Lesley B. Olswang, Ph.D.'s, 40-year tenure at the University of Washington included a professorial appointment in the Department of Speech and Hearing Science and a research affiliate appointment at the Center on Human Development and Disability. She received her academic degrees at Northwestern University, the University of Illinois, and the University of Washington. Dr. Olswang's honors include the University of Washington Distinguished Teaching Award and the Marsha Landolt Distinguished Graduate Mentor Award, a Fulbright Scholar's Award to study in the United Kingdom, Fellow and Honors of the American Speech-Language-Hearing Association, and Editors Awards from Language, Speech and Hearing Services in Schools and the American Journal of Speech Language Pathology. Dr. Olswang has had extensive clinical and research experience with children with language disorders. Her first clinical experiences involved developing a screening program for preschoolers in Evanston, Illinois, as the United States Education for All Act was initially being implemented. Her clinical research career has focused on two primary groups of children with communication challenges: school-aged children and children below the age of three. Her school-age research has examined the social communication of children diagnosed with Fetal Alcohol Syndrome as they participate in classroom activities. Her research with children below the age of three has focused on two specific populations: toddlers diagnosed with specific language impairment and infants diagnosed with moderate to severe disabilities. She has been investigating the efficacy of treatment with these children and their families, particularly attempting to determine readiness factors for predicting benefits from different intervention options. Her primary research efforts in the last several years has been investigating the efficacy and implementation of Triadic Gaze Intervention, which was designed to assess and teach gaze shift as an intentional signal of communication to very young children with disabilities and complex communication needs. This research has been dedicated to improving the engagement and communication between children and their families as they encounter the struggles associated with disabilities. Dr. Olswang's research has been supported by grants from the University of Washington, The Arc of Washington State, the U.S. Department of Education, the National Institutes of Health, and the Centers for Disease Control.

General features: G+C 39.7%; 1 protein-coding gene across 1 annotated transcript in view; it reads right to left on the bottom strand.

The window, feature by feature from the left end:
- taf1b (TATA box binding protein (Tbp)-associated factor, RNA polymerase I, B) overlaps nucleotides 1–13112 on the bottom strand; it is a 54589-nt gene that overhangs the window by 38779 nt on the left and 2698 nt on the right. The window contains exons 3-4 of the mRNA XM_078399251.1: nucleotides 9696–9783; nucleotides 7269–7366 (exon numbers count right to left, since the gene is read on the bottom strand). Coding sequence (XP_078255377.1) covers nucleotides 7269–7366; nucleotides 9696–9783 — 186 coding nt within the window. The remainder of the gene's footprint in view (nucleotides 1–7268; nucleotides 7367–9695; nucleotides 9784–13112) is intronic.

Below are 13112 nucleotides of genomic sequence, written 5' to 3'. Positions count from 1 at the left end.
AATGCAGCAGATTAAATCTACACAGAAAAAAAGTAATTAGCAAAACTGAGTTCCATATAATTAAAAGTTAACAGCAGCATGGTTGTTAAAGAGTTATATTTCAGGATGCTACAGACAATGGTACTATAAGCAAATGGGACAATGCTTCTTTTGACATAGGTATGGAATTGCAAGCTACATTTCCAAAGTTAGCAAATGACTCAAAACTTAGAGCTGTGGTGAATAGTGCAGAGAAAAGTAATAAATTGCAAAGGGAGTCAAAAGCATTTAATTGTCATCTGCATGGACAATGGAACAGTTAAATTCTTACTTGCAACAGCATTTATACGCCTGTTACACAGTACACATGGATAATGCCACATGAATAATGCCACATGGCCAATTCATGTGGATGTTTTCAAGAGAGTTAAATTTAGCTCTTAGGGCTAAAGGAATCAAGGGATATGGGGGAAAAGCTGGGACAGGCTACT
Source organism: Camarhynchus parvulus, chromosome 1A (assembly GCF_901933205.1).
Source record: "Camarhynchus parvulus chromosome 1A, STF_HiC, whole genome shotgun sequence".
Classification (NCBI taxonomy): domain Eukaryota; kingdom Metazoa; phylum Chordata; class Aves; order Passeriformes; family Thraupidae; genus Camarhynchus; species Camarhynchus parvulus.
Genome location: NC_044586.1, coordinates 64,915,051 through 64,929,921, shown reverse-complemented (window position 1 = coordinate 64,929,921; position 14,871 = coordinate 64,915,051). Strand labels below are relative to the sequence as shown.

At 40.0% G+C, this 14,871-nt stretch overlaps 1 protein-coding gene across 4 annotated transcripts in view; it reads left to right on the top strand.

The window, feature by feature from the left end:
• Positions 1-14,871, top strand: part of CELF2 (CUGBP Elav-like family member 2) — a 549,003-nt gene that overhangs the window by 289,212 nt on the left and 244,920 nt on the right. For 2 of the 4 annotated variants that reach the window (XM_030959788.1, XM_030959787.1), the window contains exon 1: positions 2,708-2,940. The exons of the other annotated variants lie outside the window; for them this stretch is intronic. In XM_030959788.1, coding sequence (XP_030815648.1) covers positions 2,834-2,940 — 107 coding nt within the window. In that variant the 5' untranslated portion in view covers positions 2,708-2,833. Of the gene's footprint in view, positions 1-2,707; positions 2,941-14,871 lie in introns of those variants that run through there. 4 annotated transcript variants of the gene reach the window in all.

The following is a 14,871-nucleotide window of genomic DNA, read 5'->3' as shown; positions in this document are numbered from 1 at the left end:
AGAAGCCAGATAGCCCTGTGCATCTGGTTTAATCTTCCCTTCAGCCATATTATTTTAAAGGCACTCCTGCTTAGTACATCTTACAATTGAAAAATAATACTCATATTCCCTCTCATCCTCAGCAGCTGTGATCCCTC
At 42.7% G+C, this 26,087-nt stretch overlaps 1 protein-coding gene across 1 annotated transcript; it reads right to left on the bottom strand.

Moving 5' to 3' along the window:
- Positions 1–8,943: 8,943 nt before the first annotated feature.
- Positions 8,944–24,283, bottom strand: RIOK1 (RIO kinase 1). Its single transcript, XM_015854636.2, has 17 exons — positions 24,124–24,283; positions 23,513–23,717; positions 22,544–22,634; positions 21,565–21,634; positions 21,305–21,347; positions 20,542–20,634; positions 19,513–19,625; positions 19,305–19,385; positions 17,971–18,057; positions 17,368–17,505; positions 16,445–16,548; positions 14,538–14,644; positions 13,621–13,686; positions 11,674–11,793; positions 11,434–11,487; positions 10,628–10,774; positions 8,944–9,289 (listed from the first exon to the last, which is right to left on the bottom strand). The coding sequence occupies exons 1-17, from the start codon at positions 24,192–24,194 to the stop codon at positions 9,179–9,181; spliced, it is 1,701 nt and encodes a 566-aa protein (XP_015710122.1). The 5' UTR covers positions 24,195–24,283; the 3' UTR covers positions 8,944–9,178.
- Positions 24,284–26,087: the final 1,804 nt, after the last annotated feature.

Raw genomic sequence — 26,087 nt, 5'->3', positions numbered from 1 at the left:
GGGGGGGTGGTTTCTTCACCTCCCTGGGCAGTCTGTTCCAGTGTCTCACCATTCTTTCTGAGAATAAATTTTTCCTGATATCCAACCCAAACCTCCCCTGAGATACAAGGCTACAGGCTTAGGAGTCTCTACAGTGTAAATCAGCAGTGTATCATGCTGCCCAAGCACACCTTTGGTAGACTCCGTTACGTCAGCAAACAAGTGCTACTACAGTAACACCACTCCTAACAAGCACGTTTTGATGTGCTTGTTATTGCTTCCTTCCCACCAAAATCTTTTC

Julie Feuerstein, Ph.D., CCC-SLP, is an Assistant Professor at the School of Communication Sciences and Disorders at the University of Central Florida. She obtained her master's degree in Speech-Language Pathology at Boston University and her doctorate in Communication Sciences and Disorders at the University of Washington. She completed post-doctoral training in the Department of Psychiatry and Behavioral Sciences at the Johns Hopkins School of Medicine, with an appointment to Kennedy Krieger Institute's Center for Autism and Related Disorders. Dr. Feuerstein is certified a speech-language pathologist who has practiced in a variety of pediatric practice settings, including early intervention, outpatient clinics, and inpatient rehabilitation. She is a member of the American Speech-Language Hearing Association, Neuro-developmental Treatment Association (NDTA), International Society for Augmentative and Alternative Communication, and Society for Implementation Research Collaboration. Dr. Feuerstein's research interests center around evaluating the effectiveness of early communication interventions for minimally verbal children with neurodevelopmental disorders and examining mechanisms for moving empirically supported interventions into clinical practice. Her pre- and post-doctoral research has been supported by research awards from the American Speech-Language Hearing Foundation, the University of Washington and Kennedy Krieger Institute's Center for Autism Related Disorders and by institutional training grants from the National Institutes of Health.